Yesterday I went to the Sunderland International airshow 2001. This is an event Ive attend for the past three years and I always enjoyed myself no matter how bad the weather. The Air show is normally the last weekend in July and the air displays take place on the Saturday and Sunday afternoons between 1300 and 1630. This event is described by as the biggest and best free event in the North and I agree with this even when it’s on in Sunderland. (In case you don’t know I am a Geordie and we hate Mackums). The Airshow takes place in between Whitburn and Seaburn, while the planes fly back and forward just of the coast over the North Sea. Parking is plentiful mainly on grass fields and you will find the price of £3 remains the same no matter how close you park to the main area. One drawback is that you can expect very heavy traffic jams when you leave, as this area doesn’t have the road network to cope. We left today at 1610 and did not start moving from the car park until 1700, so my advice is to hit the pubs until 1800 when the traffic has calmed down. Th airshow itself is a great family day out and every time I go it seems to cater better for the children with more entertainment. Today my little sister Shannon had her face painted by the army which she enjoyed. The beach in this area is of a high quality and very clean. However you will be lucky to find a spot to put your deckchair. The first display of the day was the Newcastle Aero flying club which fly about at the slowest speed of any of the displays at 100 mph. Th six single engined Piper warrior aircraft are flown by private members at they own expense. The next plane was a RAF Harrier GR7 that had to cut short its routine, as part of its undercarriage came down. This plane then went on to safely land at Newcastle Airport. Th next display was something I have never seen before at an airshow. Gillair the Newcastle based commuter and freight airli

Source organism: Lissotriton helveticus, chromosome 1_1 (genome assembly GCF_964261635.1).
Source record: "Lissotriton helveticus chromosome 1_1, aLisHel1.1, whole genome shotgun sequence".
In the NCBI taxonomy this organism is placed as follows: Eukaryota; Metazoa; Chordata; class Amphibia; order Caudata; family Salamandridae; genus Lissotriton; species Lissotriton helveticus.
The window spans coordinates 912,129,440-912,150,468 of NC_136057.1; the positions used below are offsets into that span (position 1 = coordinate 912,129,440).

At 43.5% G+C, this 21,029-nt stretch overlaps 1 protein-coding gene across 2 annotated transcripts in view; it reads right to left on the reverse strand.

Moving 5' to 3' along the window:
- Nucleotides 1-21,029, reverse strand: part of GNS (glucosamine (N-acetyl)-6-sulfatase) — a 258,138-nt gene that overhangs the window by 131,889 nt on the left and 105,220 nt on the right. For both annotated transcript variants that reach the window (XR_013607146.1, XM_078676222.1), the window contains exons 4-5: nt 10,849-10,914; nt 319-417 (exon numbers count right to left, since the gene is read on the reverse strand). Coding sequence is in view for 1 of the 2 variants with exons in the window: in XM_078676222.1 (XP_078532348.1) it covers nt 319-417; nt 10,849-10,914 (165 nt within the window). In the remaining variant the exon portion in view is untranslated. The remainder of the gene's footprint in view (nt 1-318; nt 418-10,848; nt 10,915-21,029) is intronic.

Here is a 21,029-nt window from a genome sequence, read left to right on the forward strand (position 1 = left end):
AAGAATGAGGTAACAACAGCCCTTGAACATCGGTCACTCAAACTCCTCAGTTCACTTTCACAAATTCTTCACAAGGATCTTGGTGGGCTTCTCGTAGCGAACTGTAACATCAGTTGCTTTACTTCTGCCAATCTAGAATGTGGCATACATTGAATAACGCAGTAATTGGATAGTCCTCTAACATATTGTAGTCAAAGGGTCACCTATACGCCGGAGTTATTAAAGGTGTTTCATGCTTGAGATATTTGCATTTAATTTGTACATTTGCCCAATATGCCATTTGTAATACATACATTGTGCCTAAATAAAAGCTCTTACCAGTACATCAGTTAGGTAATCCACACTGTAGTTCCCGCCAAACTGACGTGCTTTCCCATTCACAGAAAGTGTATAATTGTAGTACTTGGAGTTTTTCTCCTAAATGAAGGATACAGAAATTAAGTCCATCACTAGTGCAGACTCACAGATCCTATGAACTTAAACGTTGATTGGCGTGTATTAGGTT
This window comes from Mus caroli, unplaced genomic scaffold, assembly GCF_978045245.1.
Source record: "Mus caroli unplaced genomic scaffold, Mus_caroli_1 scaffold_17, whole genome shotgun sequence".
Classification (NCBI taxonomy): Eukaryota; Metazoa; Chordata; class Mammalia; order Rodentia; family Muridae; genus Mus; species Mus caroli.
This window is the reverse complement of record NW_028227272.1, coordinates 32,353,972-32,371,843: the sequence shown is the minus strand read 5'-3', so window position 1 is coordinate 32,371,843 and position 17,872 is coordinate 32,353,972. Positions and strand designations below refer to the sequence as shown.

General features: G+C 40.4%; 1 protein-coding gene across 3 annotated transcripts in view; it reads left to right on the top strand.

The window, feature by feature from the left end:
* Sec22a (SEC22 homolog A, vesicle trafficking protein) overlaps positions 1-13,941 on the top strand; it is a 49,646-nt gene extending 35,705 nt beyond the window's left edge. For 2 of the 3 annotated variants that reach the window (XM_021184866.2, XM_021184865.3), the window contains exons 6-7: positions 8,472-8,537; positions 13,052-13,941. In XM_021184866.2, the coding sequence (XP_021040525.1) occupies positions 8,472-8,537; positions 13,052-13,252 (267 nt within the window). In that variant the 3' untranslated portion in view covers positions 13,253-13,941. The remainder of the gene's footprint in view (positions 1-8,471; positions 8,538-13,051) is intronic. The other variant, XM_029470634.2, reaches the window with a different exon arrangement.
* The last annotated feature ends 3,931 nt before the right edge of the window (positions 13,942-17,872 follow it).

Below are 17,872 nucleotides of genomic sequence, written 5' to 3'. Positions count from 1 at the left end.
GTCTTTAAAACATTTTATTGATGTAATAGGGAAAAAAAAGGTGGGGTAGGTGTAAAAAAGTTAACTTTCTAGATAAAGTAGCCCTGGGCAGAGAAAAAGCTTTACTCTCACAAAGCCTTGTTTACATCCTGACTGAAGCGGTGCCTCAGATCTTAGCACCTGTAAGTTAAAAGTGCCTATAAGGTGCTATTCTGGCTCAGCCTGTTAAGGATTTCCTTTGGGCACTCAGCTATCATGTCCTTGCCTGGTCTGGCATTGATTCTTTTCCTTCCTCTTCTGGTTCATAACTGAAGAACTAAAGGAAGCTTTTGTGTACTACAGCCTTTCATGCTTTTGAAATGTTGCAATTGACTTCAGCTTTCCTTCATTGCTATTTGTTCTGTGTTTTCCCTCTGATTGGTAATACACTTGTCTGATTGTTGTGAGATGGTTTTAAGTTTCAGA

ne provided a Twin engined ATR 42 Turbo prop aircraft. The display was extended to make up for the Harriers short display, but was one on the best displays I have seen. The Pilot showed just what this commercial aircraft could do. I only hope that next time I travel which them, they don’t throw the plane around like that! The highlight of the day for me was the “Battle of Britain Memorial Flight” which consisted of a Spitfire Mark 5, the very last Hurricane to be built and my favourite aircraft the Dakota. If anyone knows of anybody flying sight seeing tours in a Dakota in Florida, can you email me, as I would love to fly in one! Other aircraft that took part where: - RAF Search and Rescue Sea King RAF Tornado GR1 Gold Air Pitts Special RAF Hawk RAF Red Arrows RAF Jaguar The Red Devils –Jump called of due to high winds Belgian Air Forces F16 Royal Marine Commandos Absailing from a Sea King RAF Nimrod The Blue Eagles- Helicopter display team RAF Tucano RAF Hercules with RAF Falcons – Again jump called of due to high winds And last but not least The American Stealth Fighter F-117. The display for this one was very tame, maybe because the Americans do not want to show the world what this little baby can do. It’s a very rare threat to see one fly at an air show so the team that put together the Sunderland Airshow have again done a mighty good job. Im already looking forward to next year’s event and Im sure that it will be a bigger and better than ever. Kills me saying this…..WELL-DONE SUNDERLAND.